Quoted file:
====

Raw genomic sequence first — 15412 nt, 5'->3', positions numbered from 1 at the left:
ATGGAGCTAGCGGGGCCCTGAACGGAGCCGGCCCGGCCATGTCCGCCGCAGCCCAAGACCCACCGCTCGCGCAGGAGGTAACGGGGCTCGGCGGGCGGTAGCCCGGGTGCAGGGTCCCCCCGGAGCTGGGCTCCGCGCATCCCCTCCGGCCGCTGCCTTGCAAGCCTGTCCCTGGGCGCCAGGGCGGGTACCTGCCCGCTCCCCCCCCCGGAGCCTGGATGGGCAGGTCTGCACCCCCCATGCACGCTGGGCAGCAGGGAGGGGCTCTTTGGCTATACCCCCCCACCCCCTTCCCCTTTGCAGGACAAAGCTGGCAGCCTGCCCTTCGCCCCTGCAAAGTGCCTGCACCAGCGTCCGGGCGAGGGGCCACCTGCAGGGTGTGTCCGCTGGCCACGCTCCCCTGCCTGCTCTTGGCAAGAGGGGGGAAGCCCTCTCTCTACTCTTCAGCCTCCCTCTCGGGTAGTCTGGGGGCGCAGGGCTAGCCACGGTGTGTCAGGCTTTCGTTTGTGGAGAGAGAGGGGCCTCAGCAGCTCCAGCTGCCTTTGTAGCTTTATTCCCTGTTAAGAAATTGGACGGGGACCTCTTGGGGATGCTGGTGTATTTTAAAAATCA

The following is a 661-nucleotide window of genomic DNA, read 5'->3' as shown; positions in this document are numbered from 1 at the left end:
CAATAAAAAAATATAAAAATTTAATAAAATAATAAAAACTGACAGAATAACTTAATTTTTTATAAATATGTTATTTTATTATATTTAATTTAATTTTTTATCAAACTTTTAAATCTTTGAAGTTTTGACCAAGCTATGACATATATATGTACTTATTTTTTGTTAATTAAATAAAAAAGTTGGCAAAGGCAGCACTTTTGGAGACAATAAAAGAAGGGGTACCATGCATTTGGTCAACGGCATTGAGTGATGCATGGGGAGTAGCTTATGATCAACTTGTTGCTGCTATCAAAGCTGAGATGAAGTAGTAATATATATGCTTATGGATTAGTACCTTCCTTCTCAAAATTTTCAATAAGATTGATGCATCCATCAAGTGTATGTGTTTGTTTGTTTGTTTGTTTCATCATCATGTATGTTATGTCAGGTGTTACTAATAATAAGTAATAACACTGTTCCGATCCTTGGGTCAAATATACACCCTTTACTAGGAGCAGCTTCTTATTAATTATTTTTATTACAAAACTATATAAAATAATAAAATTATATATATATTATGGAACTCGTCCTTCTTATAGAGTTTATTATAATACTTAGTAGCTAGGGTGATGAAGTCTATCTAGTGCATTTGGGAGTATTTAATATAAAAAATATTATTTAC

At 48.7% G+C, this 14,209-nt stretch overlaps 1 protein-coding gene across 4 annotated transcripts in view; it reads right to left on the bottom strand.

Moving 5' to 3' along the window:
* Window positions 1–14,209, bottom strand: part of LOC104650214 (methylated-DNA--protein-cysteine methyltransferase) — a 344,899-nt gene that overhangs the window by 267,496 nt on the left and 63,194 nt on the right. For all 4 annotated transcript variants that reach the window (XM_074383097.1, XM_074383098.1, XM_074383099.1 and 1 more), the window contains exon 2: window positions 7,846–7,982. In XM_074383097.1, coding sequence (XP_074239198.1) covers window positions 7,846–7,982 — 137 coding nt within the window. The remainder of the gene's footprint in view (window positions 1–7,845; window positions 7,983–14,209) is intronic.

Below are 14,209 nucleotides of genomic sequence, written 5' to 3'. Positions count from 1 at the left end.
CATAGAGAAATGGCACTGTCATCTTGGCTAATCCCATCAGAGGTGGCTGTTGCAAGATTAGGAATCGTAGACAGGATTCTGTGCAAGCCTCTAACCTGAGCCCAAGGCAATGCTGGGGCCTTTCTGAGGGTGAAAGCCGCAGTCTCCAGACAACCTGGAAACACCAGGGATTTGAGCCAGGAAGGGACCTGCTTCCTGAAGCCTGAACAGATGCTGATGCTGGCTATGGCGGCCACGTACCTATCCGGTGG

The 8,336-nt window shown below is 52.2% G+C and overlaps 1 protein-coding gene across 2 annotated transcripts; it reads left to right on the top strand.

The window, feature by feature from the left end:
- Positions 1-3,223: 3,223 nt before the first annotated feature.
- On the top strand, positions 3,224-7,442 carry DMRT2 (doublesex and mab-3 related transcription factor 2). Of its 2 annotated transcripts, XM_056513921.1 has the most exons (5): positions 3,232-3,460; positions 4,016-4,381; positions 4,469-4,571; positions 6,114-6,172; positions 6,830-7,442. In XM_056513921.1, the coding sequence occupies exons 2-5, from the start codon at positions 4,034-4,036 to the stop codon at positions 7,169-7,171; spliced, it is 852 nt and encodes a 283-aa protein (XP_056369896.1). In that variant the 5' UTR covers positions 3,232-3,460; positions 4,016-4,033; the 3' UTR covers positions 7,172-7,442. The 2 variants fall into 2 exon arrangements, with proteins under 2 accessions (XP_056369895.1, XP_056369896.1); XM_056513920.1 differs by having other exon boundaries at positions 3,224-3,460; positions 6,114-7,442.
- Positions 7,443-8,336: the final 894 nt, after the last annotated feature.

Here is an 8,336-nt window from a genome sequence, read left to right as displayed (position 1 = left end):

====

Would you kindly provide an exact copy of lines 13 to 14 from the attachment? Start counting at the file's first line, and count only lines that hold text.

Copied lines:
- On the top strand, positions 3,224-7,442 carry DMRT2 (doublesex and mab-3 related transcription factor 2). Of its 2 annotated transcripts, XM_056513921.1 has the most exons (5): positions 3,232-3,460; positions 4,016-4,381; positions 4,469-4,571; positions 6,114-6,172; positions 6,830-7,442. In XM_056513921.1, the coding sequence occupies exons 2-5, from the start codon at positions 4,034-4,036 to the stop codon at positions 7,169-7,171; spliced, it is 852 nt and encodes a 283-aa protein (XP_056369896.1). In that variant the 5' UTR covers positions 3,232-3,460; positions 4,016-4,033; the 3' UTR covers positions 7,172-7,442. The 2 variants fall into 2 exon arrangements, with proteins under 2 accessions (XP_056369895.1, XP_056369896.1); XM_056513920.1 differs by having other exon boundaries at positions 3,224-3,460; positions 6,114-7,442.
- Positions 7,443-8,336: the final 894 nt, after the last annotated feature.